That will be a major concern for everyone, despite the treaties of non-proliferation. We know from the Budapest Memorandum that the Ukrainian case has given a very bad example of how it should not work. One scenario will reproduce 1991, where all the missiles and nuclear pride would stay with Moscow, and everyone would sign whatever was necessary and it would be Budapest 2.0. There could be other scenarios, but to talk about them now would be pure speculation.
With 80% of Russian forces being deployed in Ukraine, which neighbor might be tempted to exploit the situation?
It’s an issue of cost-benefit analysis. China would benefit most, but also Japan. Japan has been trying to get the Kuril Islands back for decades, and now we’re reading that some of the submachines and artillery battalions from Kuril that Russia redeployed were killed in Ukraine. Kuril is a disputed territory, there was no peace agreement, so if the Japanese land there, they won’t violate any international law.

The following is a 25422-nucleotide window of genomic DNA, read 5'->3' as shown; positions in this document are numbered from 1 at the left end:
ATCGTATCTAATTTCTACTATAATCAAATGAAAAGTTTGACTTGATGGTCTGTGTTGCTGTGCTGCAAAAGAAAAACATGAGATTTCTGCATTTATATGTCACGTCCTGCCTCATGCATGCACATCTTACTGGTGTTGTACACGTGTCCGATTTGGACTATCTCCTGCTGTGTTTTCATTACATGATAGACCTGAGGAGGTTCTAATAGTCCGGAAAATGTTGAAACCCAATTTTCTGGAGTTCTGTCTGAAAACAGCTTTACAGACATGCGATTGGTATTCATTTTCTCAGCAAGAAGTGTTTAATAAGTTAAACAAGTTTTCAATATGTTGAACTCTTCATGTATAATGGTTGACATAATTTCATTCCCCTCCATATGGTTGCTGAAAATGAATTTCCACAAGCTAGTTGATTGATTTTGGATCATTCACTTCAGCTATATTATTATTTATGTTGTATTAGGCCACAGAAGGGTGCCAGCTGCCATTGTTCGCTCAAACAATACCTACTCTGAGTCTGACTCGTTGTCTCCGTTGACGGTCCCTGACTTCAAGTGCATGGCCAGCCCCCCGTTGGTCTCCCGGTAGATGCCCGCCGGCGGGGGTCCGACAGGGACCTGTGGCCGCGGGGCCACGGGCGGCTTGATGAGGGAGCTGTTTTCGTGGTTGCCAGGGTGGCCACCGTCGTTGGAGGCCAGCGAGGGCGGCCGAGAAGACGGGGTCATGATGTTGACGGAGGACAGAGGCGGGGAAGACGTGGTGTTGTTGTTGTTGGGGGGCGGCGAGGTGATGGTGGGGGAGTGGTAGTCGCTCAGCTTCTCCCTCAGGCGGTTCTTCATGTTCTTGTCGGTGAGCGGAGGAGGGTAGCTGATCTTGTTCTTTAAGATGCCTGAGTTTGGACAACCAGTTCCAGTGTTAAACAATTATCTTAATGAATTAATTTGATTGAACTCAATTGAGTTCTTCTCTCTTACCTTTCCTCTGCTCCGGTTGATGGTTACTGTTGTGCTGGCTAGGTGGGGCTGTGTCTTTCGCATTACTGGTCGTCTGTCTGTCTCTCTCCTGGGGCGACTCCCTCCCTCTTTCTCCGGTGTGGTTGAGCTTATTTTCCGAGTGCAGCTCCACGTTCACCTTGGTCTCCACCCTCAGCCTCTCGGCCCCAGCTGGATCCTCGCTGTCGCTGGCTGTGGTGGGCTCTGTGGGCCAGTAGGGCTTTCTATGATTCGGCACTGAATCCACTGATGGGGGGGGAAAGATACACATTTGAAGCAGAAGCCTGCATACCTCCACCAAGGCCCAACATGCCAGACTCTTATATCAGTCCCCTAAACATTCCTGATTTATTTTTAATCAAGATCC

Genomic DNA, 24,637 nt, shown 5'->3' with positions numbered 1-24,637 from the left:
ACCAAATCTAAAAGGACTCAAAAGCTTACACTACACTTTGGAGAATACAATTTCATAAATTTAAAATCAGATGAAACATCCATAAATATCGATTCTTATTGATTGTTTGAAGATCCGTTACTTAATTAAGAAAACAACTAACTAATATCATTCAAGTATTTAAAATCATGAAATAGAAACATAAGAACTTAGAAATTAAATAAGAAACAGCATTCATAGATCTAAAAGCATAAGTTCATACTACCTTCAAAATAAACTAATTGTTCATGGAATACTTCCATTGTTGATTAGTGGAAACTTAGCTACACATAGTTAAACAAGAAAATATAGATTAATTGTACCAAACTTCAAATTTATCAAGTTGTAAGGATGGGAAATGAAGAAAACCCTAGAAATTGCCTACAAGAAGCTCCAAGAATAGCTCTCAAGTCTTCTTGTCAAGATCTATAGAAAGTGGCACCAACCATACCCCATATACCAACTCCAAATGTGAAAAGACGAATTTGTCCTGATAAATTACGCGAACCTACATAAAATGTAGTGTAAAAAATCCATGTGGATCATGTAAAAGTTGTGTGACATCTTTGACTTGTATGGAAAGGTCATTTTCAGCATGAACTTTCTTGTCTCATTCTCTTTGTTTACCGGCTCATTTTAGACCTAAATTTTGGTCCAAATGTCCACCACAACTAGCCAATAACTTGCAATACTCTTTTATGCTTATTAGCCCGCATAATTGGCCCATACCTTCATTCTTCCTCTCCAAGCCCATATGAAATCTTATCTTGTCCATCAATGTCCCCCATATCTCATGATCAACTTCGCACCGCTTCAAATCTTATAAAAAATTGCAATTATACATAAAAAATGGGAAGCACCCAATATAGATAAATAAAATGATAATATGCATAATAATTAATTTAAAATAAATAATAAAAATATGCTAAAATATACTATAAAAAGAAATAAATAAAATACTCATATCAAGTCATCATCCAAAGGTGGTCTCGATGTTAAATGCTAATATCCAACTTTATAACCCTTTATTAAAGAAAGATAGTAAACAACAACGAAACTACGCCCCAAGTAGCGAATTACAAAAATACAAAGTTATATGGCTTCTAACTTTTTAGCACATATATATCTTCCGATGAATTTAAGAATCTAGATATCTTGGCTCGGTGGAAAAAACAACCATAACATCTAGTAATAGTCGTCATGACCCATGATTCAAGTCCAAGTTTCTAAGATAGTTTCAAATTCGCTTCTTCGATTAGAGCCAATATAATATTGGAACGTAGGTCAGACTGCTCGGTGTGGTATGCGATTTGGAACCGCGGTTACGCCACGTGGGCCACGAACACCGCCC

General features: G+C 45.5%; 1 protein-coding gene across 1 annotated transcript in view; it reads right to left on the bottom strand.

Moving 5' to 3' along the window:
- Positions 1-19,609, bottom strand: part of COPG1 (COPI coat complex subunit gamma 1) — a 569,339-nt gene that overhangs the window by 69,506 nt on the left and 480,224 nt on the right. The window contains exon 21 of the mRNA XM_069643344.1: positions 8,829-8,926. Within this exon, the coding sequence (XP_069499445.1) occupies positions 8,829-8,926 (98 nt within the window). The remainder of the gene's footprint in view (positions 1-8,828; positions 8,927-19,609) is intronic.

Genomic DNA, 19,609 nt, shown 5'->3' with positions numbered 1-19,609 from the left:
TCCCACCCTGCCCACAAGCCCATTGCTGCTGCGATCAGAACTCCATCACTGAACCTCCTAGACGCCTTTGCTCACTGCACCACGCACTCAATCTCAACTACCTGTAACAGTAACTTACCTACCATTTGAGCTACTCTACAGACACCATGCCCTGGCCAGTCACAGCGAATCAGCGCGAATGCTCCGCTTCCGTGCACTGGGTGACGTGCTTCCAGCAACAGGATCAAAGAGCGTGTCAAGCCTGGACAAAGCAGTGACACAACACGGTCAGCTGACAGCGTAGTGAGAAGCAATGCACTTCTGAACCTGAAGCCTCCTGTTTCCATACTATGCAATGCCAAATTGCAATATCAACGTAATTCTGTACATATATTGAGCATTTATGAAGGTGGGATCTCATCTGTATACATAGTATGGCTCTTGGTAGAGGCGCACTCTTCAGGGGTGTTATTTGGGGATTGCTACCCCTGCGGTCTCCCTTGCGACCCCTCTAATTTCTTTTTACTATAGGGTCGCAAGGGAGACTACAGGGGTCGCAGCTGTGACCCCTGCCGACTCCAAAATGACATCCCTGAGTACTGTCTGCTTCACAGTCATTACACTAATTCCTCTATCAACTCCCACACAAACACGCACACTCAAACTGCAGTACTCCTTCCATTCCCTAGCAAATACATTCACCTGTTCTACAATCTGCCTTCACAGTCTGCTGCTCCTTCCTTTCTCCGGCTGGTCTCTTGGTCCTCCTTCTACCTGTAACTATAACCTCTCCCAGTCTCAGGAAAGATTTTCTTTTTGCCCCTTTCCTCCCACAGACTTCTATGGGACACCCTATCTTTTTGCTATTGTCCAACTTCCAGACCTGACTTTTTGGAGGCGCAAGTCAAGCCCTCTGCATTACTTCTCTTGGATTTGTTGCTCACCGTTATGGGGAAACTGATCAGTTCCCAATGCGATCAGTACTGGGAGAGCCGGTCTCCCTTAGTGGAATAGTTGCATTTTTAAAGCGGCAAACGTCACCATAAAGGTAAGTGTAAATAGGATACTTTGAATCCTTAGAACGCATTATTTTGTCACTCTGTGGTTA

China is another issue – can they afford it? For American observers, wouldn’t it better if China showed some interest in Siberia rather than Taiwan? There is much more to gain in Siberia. If there is a new Henry Kissinger sitting somewhere in the depths of the State Department, if they really wanted to do something new, original and creative, they’d strike a deal with Russia – go to Siberia, leave Taiwan. But maybe there are no such people in the State Department.
What would it mean for Georgia and its two Russian-controlled enclaves?
Georgia would have to see how to use this new configuration to its benefits. They would probably be interested in new border concepts with the new neighbors. As for Abkhazia and Ossetia, clearly Russia has more important things to do, seeing as more than 80% of the troops they had there have gone to Ukraine. Ossetia and Abkhazia will feel the heat once things start happening, and they would have to decide, unable to rely on the military power they are used to. The people of those two “republics” will also have their say, with not that much to fear.